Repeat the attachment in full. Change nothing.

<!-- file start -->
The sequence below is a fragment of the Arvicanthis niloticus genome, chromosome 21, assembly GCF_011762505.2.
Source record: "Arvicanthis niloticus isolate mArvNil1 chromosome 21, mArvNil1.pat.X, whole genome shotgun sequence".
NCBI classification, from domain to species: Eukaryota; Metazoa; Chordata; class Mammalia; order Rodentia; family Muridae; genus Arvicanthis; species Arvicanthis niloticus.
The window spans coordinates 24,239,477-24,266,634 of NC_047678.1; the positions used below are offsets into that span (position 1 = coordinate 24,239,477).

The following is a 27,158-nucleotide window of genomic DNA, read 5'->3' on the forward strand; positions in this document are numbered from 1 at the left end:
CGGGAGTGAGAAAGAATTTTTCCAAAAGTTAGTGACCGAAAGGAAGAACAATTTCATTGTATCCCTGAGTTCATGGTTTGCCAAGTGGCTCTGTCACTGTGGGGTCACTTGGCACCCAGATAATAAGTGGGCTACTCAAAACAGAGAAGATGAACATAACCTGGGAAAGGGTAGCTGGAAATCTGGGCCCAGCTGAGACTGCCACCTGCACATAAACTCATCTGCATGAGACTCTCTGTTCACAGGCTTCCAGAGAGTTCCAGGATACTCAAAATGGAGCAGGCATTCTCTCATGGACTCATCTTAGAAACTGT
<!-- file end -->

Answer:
The sequence below is a fragment of the Arvicanthis niloticus genome, chromosome 21, assembly GCF_011762505.2.
Source record: "Arvicanthis niloticus isolate mArvNil1 chromosome 21, mArvNil1.pat.X, whole genome shotgun sequence".
NCBI classification, from domain to species: Eukaryota; Metazoa; Chordata; class Mammalia; order Rodentia; family Muridae; genus Arvicanthis; species Arvicanthis niloticus.
The window spans coordinates 24,239,477-24,266,634 of NC_047678.1; the positions used below are offsets into that span (position 1 = coordinate 24,239,477).

The following is a 27,158-nucleotide window of genomic DNA, read 5'->3' on the forward strand; positions in this document are numbered from 1 at the left end:
CGGGAGTGAGAAAGAATTTTTCCAAAAGTTAGTGACCGAAAGGAAGAACAATTTCATTGTATCCCTGAGTTCATGGTTTGCCAAGTGGCTCTGTCACTGTGGGGTCACTTGGCACCCAGATAATAAGTGGGCTACTCAAAACAGAGAAGATGAACATAACCTGGGAAAGGGTAGCTGGAAATCTGGGCCCAGCTGAGACTGCCACCTGCACATAAACTCATCTGCATGAGACTCTCTGTTCACAGGCTTCCAGAGAGTTCCAGGATACTCAAAATGGAGCAGGCATTCTCTCATGGACTCATCTTAGAAACTGT